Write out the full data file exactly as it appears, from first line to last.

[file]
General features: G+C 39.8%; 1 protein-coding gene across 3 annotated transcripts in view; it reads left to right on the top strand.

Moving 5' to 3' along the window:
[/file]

General features: G+C 39.8%; 1 protein-coding gene across 3 annotated transcripts in view; it reads left to right on the top strand.

Moving 5' to 3' along the window: